Though Hispanics make up the largest submarket for financial services in the United States, efforts to sell insurance to them through banks, Hispanic or otherwise, have been irregular at best — and few insurers are yet going the extra mile to help banks in Hispanic communities sell their products.

Even Banco Popular Inc., the largest and best-known bank in Puerto Rico and the highest-profile Hispanic bank in the United States, only recently started offering insurance to its customers in Puerto Rico, and does not sell it elsewhere in the United States.

Jim Murphy, Banco Popular’s senior vice president and director of insurance in the United States, said that many large insurers have not made a great attempt to help banks that target Hispanics.

Also, he said, rather than handling affinity marketing from the home office, many insurers depend on their agency forces to do it. “The insurers are relying on agents that are in the Hispanic marketplace to figure it out,” Mr. Murphy said. An agency in a Hispanic area usually has at least one staff member or agent who speaks Spanish, he said. “The agents develop whatever market they can.”

That is not much help to banks, though, said Mr. Murphy. He added that Banco Popular is months away from offering insurance in any of the states.

Hispanics are the nation’s largest minority ethnic group. According to the 2000 census, 13% of the population — 35.3 million — consider themselves Hispanic. And in some major cities, Spanish-speakers make up over 25% of the population.

But neither banks nor insurers have done much to help Hispanic customers buy insurance with ease.

Many insurers translate their brochures into multiple languages, including Spanish, but insurance and banking executives as well as consultants call that just a first step.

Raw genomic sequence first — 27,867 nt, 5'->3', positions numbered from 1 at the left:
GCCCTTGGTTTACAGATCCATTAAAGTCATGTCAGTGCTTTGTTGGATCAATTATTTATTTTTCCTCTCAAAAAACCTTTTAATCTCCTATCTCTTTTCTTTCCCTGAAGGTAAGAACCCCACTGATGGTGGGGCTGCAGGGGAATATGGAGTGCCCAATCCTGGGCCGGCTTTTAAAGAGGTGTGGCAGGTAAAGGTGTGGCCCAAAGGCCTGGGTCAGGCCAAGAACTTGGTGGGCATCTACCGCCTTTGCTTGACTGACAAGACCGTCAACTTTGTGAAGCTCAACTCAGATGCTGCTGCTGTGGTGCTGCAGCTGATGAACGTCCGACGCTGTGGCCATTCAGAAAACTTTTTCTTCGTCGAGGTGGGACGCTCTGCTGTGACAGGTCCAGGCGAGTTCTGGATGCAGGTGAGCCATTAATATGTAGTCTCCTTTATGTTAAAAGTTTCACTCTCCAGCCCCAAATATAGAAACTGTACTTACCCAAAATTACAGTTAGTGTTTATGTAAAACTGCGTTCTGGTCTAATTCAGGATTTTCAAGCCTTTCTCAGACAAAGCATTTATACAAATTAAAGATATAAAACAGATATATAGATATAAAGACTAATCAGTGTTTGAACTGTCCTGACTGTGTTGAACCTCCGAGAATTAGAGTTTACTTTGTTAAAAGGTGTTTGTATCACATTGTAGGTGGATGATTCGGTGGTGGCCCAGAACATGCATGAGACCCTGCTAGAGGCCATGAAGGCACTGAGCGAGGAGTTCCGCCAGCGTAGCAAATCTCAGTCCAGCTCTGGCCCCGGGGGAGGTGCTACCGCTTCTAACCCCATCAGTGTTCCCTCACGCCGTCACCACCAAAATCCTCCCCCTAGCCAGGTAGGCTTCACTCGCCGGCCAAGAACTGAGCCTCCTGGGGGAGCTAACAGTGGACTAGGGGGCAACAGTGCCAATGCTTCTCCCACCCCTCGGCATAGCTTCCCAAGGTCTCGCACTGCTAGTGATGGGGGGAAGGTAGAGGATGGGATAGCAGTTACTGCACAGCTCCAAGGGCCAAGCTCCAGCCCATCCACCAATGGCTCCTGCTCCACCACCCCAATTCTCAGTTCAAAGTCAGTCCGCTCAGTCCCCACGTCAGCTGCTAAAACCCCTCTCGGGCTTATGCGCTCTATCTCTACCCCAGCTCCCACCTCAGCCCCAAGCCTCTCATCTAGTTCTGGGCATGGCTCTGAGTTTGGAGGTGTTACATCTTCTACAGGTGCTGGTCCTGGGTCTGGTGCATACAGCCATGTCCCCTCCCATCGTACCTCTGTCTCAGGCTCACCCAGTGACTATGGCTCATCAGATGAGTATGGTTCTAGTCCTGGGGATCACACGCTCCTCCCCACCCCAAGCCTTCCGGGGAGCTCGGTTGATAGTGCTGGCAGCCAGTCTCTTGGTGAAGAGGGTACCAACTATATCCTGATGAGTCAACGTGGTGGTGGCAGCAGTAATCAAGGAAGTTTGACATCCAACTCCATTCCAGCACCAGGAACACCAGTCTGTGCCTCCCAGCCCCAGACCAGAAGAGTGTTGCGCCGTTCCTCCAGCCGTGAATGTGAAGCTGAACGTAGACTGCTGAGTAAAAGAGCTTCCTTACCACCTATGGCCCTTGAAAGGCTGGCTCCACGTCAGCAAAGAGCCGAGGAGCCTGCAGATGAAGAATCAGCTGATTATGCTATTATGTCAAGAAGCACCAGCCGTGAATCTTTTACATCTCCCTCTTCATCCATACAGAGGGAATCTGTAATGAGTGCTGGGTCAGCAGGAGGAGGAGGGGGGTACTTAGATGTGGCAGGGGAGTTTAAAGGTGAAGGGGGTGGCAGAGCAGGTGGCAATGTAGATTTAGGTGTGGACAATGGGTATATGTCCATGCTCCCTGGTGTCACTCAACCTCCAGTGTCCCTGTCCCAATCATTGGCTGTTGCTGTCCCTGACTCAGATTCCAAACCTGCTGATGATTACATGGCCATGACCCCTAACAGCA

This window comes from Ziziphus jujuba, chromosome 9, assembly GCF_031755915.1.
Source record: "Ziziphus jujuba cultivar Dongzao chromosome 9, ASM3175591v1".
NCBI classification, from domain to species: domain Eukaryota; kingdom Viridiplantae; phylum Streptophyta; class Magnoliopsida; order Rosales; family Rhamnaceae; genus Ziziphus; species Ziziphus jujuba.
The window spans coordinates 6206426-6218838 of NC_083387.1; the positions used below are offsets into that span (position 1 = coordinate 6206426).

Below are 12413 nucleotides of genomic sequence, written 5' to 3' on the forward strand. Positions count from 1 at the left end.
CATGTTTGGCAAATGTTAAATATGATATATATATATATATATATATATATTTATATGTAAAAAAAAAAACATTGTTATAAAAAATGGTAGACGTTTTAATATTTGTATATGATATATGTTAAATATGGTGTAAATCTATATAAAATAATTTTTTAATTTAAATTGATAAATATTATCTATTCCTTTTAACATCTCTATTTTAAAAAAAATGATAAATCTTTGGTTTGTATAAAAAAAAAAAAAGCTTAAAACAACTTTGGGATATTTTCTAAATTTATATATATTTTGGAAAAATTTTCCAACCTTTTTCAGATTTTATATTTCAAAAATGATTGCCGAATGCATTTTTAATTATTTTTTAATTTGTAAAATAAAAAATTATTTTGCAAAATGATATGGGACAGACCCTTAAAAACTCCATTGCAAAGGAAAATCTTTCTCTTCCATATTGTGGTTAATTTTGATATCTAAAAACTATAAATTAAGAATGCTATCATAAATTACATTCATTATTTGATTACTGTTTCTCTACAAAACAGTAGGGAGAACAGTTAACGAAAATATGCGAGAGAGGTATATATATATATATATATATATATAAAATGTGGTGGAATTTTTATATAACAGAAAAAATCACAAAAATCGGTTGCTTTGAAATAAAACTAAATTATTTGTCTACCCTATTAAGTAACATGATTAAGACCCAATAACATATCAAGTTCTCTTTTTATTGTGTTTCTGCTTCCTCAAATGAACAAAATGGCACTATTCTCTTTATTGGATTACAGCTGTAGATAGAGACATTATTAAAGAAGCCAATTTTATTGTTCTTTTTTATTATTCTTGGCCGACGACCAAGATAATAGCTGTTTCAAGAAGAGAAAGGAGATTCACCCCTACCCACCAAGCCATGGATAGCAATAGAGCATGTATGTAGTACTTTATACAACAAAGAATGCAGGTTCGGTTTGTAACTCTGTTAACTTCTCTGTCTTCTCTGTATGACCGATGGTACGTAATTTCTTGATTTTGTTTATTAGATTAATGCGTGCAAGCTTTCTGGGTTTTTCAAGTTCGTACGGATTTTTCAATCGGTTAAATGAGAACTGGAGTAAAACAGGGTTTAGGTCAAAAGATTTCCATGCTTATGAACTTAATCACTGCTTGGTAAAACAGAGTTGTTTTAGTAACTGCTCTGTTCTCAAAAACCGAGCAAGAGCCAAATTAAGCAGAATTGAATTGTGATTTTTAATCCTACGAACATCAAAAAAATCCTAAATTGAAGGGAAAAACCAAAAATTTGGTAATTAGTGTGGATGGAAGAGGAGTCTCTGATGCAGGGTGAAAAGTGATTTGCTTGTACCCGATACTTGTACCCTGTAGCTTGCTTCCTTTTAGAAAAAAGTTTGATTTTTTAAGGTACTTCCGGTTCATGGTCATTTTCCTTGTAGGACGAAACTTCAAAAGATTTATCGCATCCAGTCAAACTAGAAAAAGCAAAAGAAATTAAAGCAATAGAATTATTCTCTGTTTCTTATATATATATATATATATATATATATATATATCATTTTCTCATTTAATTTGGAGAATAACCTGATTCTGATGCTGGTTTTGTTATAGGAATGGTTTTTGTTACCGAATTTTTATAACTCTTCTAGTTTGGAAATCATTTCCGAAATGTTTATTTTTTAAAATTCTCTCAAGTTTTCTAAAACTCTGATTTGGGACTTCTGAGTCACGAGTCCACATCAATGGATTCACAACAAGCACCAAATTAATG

“Translating a brochure is an aid — that’s it,” said Val Jordan, president of Belchertown, Mass.-based consulting firm Jordan & Jordan Associates, which works with Hispanic banks in the United States and in Puerto Rico.

“There are plenty of good translation companies that can do that for an insurer, and every [insurer or bank] can duplicate that service,” said Jorge Enderica, sales director for U.S. Hispanic markets at Pan American Life Insurance Co. in New Orleans. “But you can’t just translate marketing material and expect to sell the products.”

Banco Popular is “looking at carriers that have the back office to handle Spanish calls,” Mr. Murphy said. “What are the insurer’s capabilities?”

Michael Wells, vice chairman at Lansing, Mich.-based Jackson National Life Insurance Co., which does a substantial amount of marketing through banks, acknowledged that its only outreach to the Hispanic market has been translating its brochures.

“That’s not a business plan; we realize that,” Mr. Wells said. “It’s an error that the industry as a whole has not moved further, and we’d all be foolish if we didn’t move forward. Hispanics are one of the largest, if not the largest, group in California. The assets are there. Now the industry has to catch up.”

Pan American Life is one insurer that offers the services that a bank targeting Spanish-speaking customers would need. It focuses on work site distribution, and three of its agreements are with banks that target Hispanics in heavily Spanish-speaking areas: Miami, southwest Texas, and Puerto Rico.